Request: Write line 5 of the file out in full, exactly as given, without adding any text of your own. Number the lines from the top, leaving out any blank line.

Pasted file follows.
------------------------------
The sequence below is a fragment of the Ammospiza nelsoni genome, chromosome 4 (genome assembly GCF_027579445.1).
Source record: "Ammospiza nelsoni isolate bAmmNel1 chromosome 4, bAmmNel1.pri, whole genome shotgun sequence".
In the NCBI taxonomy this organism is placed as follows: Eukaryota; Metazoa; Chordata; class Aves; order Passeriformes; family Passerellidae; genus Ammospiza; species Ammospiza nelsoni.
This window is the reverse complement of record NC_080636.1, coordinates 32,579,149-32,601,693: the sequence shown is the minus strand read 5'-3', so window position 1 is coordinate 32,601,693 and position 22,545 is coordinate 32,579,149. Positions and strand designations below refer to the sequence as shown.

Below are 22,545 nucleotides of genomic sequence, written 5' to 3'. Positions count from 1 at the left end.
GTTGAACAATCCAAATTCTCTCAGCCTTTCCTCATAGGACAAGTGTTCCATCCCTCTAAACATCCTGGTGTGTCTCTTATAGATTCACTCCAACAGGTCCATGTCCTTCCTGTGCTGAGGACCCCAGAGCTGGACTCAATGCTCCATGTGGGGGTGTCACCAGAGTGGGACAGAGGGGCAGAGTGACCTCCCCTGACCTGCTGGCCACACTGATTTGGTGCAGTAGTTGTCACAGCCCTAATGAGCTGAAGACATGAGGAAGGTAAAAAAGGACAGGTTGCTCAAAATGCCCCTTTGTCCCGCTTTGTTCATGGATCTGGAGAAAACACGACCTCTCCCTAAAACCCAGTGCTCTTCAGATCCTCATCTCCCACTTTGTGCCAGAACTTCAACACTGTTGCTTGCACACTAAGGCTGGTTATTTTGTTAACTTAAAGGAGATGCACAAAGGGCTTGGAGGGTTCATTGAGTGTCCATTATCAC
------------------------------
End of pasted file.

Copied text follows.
Below are 22,545 nucleotides of genomic sequence, written 5' to 3'. Positions count from 1 at the left end.